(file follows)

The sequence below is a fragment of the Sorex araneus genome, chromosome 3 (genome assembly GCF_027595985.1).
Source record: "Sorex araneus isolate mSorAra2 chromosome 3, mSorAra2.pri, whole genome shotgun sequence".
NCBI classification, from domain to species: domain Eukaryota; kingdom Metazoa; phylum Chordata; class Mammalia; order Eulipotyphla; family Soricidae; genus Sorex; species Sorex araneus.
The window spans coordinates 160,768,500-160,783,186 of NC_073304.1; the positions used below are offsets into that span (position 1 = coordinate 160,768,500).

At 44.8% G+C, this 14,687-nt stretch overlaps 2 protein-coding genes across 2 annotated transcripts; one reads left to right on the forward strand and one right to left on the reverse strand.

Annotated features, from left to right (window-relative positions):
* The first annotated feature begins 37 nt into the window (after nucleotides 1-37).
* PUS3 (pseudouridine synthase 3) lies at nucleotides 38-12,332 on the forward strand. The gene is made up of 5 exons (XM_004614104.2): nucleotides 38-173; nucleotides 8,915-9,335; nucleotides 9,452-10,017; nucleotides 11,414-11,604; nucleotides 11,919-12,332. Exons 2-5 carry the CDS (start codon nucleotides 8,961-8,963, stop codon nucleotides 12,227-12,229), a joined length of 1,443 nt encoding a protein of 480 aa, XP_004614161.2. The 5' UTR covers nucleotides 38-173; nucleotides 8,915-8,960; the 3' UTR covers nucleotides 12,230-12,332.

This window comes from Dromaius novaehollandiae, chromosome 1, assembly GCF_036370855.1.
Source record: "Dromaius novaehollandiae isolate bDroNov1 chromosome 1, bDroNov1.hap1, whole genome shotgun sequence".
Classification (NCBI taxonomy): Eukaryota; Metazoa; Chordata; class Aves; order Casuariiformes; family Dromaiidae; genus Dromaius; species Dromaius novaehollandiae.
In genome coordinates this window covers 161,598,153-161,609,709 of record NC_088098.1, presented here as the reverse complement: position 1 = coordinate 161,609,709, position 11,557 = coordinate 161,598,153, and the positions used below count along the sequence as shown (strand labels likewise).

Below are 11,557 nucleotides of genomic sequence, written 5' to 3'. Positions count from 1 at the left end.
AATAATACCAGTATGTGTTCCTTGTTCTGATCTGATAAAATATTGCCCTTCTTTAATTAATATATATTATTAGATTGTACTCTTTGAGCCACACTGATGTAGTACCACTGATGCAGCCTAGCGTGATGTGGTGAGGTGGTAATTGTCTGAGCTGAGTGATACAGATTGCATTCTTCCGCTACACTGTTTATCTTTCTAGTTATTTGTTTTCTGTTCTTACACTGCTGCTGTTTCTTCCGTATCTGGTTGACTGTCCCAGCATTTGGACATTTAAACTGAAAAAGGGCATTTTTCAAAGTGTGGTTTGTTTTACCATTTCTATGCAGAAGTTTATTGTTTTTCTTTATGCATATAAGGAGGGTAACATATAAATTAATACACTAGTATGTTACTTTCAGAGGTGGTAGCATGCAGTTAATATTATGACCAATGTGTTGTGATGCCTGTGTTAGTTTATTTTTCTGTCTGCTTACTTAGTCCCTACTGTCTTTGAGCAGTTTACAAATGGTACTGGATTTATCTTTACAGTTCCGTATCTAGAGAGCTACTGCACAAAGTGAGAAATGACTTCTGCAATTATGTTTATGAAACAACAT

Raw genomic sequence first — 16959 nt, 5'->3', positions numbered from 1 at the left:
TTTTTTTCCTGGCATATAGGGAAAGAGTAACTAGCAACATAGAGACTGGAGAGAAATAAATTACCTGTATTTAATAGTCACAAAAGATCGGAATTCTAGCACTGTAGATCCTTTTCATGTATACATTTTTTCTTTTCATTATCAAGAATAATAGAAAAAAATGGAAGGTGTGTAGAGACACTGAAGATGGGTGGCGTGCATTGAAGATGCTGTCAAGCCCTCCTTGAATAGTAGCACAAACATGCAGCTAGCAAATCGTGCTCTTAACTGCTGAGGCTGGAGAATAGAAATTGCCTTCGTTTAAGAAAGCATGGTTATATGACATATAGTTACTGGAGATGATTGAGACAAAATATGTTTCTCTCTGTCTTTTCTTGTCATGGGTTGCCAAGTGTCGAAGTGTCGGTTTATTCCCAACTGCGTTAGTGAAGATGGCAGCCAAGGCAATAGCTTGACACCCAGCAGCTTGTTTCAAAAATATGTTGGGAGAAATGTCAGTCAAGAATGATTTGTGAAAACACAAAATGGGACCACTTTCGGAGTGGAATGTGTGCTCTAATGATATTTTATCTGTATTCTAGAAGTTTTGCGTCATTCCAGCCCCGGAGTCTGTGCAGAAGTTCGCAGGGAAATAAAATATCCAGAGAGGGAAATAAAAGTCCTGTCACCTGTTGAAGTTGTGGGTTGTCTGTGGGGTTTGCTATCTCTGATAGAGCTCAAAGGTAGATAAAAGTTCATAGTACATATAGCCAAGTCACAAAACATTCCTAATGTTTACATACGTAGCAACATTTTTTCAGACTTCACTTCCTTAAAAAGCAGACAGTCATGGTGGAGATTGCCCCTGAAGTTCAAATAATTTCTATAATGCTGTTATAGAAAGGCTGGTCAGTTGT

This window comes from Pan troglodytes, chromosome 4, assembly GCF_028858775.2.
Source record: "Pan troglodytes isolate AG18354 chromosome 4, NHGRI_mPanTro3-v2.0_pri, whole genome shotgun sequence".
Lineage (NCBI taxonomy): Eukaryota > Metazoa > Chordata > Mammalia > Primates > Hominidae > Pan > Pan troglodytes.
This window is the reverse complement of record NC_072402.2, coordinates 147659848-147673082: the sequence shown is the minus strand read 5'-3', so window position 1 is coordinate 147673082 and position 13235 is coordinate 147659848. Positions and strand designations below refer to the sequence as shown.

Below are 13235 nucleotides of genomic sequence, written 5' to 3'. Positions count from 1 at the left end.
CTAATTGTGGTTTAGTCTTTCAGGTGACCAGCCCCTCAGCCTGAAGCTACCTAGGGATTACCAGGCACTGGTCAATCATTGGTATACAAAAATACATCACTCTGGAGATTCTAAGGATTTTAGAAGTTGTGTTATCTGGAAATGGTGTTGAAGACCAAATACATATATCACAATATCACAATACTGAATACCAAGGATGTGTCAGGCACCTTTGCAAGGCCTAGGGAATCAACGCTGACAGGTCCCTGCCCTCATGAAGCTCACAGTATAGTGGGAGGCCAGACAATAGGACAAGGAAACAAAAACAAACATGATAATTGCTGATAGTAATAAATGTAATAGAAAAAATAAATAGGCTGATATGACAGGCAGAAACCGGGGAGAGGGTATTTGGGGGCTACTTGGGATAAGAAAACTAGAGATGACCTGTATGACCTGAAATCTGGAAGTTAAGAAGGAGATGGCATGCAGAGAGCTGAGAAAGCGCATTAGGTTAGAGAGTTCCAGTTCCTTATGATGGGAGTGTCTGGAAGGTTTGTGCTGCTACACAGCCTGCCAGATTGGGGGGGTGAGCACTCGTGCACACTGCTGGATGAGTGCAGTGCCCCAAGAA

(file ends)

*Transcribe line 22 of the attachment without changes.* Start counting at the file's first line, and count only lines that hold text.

CTAATTGTGGTTTAGTCTTTCAGGTGACCAGCCCCTCAGCCTGAAGCTACCTAGGGATTACCAGGCACTGGTCAATCATTGGTATACAAAAATACATCACTCTGGAGATTCTAAGGATTTTAGAAGTTGTGTTATCTGGAAATGGTGTTGAAGACCAAATACATATATCACAATATCACAATACTGAATACCAAGGATGTGTCAGGCACCTTTGCAAGGCCTAGGGAATCAACGCTGACAGGTCCCTGCCCTCATGAAGCTCACAGTATAGTGGGAGGCCAGACAATAGGACAAGGAAACAAAAACAAACATGATAATTGCTGATAGTAATAAATGTAATAGAAAAAATAAATAGGCTGATATGACAGGCAGAAACCGGGGAGAGGGTATTTGGGGGCTACTTGGGATAAGAAAACTAGAGATGACCTGTATGACCTGAAATCTGGAAGTTAAGAAGGAGATGGCATGCAGAGAGCTGAGAAAGCGCATTAGGTTAGAGAGTTCCAGTTCCTTATGATGGGAGTGTCTGGAAGGTTTGTGCTGCTACACAGCCTGCCAGATTGGGGGGGTGAGCACTCGTGCACACTGCTGGATGAGTGCAGTGCCCCAAGAA